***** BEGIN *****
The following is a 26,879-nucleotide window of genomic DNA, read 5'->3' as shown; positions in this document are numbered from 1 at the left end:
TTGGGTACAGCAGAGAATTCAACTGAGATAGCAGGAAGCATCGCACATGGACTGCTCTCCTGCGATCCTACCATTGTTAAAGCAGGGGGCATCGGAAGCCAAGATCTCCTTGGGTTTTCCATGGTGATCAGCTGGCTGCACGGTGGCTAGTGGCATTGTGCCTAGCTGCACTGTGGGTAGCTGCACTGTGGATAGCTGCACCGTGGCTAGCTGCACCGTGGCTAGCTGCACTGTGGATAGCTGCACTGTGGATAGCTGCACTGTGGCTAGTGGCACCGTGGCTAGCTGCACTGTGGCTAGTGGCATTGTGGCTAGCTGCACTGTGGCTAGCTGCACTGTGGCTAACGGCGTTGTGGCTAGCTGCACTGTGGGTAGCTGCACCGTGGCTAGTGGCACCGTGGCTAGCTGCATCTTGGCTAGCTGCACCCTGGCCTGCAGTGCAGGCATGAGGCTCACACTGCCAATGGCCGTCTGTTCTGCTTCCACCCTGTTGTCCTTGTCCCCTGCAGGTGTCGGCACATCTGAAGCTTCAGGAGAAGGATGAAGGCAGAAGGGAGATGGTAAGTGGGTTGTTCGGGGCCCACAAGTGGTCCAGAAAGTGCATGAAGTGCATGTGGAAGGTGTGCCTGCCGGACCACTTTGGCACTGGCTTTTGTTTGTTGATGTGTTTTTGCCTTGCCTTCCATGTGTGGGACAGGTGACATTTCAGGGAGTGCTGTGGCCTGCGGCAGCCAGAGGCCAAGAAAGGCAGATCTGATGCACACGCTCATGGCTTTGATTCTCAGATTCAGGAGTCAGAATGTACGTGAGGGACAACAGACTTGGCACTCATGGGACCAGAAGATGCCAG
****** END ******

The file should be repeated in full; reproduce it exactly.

The following is a 26,879-nucleotide window of genomic DNA, read 5'->3' as shown; positions in this document are numbered from 1 at the left end:
TTGGGTACAGCAGAGAATTCAACTGAGATAGCAGGAAGCATCGCACATGGACTGCTCTCCTGCGATCCTACCATTGTTAAAGCAGGGGGCATCGGAAGCCAAGATCTCCTTGGGTTTTCCATGGTGATCAGCTGGCTGCACGGTGGCTAGTGGCATTGTGCCTAGCTGCACTGTGGGTAGCTGCACTGTGGATAGCTGCACCGTGGCTAGCTGCACCGTGGCTAGCTGCACTGTGGATAGCTGCACTGTGGATAGCTGCACTGTGGCTAGTGGCACCGTGGCTAGCTGCACTGTGGCTAGTGGCATTGTGGCTAGCTGCACTGTGGCTAGCTGCACTGTGGCTAACGGCGTTGTGGCTAGCTGCACTGTGGGTAGCTGCACCGTGGCTAGTGGCACCGTGGCTAGCTGCATCTTGGCTAGCTGCACCCTGGCCTGCAGTGCAGGCATGAGGCTCACACTGCCAATGGCCGTCTGTTCTGCTTCCACCCTGTTGTCCTTGTCCCCTGCAGGTGTCGGCACATCTGAAGCTTCAGGAGAAGGATGAAGGCAGAAGGGAGATGGTAAGTGGGTTGTTCGGGGCCCACAAGTGGTCCAGAAAGTGCATGAAGTGCATGTGGAAGGTGTGCCTGCCGGACCACTTTGGCACTGGCTTTTGTTTGTTGATGTGTTTTTGCCTTGCCTTCCATGTGTGGGACAGGTGACATTTCAGGGAGTGCTGTGGCCTGCGGCAGCCAGAGGCCAAGAAAGGCAGATCTGATGCACACGCTCATGGCTTTGATTCTCAGATTCAGGAGTCAGAATGTACGTGAGGGACAACAGACTTGGCACTCATGGGACCAGAAGATGCCAG